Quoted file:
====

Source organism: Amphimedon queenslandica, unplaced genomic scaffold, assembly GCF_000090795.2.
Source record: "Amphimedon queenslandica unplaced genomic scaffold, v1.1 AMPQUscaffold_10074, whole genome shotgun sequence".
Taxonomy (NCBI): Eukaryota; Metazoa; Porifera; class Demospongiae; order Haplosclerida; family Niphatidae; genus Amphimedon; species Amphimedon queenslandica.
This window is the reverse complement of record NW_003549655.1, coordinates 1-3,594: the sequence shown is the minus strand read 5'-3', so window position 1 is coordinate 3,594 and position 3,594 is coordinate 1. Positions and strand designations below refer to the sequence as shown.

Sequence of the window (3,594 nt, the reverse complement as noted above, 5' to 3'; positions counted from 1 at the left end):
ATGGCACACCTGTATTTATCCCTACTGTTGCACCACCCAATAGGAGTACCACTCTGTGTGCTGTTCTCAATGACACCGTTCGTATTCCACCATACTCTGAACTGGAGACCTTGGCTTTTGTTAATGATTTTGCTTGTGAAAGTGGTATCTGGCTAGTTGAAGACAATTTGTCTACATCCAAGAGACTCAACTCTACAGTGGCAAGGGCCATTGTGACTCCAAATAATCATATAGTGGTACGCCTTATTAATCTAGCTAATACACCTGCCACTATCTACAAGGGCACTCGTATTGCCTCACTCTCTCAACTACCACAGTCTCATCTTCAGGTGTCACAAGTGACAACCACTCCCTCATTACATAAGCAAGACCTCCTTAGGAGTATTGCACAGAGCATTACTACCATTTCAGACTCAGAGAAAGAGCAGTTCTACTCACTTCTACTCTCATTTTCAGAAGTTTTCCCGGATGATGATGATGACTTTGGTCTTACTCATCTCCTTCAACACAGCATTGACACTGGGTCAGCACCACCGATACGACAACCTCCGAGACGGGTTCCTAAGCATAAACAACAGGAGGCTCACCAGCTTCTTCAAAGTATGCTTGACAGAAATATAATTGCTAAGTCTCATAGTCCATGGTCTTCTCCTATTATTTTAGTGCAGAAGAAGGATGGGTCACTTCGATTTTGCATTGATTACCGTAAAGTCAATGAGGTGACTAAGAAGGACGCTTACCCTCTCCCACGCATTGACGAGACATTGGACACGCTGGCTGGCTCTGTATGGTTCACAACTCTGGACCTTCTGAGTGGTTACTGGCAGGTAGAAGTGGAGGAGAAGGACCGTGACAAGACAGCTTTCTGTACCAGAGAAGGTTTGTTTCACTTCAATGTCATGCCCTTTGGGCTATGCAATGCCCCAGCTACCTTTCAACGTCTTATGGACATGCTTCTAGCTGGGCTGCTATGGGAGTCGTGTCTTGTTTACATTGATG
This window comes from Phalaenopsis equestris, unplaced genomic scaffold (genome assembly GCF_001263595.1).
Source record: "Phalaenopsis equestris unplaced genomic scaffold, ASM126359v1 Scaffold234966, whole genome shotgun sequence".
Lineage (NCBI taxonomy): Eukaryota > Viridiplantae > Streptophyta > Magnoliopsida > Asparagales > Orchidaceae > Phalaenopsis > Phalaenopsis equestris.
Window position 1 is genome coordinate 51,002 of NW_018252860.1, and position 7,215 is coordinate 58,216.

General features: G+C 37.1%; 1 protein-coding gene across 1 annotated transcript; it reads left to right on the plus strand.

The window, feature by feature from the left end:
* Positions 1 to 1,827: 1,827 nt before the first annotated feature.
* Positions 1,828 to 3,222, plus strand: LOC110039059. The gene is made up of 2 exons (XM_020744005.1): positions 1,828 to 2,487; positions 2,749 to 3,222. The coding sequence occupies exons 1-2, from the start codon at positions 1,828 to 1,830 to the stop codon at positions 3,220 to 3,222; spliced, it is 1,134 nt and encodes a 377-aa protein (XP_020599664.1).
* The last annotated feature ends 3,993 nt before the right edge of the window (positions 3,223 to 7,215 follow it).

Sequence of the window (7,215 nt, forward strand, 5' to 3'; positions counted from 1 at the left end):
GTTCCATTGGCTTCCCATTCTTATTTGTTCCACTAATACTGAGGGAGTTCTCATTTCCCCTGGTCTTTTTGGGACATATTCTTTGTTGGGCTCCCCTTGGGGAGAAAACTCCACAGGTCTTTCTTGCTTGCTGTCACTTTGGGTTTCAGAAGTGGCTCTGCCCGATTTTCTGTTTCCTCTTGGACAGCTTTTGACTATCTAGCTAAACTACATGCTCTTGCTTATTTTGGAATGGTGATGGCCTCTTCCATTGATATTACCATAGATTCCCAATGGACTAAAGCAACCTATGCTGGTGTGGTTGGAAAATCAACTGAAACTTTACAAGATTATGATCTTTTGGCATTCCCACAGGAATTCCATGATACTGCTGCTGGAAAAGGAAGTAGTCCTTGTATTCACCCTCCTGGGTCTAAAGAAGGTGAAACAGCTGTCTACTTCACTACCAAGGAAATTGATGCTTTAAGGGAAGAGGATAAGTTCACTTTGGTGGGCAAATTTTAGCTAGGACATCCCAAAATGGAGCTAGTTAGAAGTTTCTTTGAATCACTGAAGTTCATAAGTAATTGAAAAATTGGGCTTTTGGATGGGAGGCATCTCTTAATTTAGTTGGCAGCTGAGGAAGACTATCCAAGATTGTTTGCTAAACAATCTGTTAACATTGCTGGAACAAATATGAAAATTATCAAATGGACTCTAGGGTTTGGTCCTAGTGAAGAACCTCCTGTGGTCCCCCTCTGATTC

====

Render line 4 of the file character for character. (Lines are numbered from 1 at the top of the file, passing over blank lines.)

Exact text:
This window is the reverse complement of record NW_003549655.1, coordinates 1-3,594: the sequence shown is the minus strand read 5'-3', so window position 1 is coordinate 3,594 and position 3,594 is coordinate 1. Positions and strand designations below refer to the sequence as shown.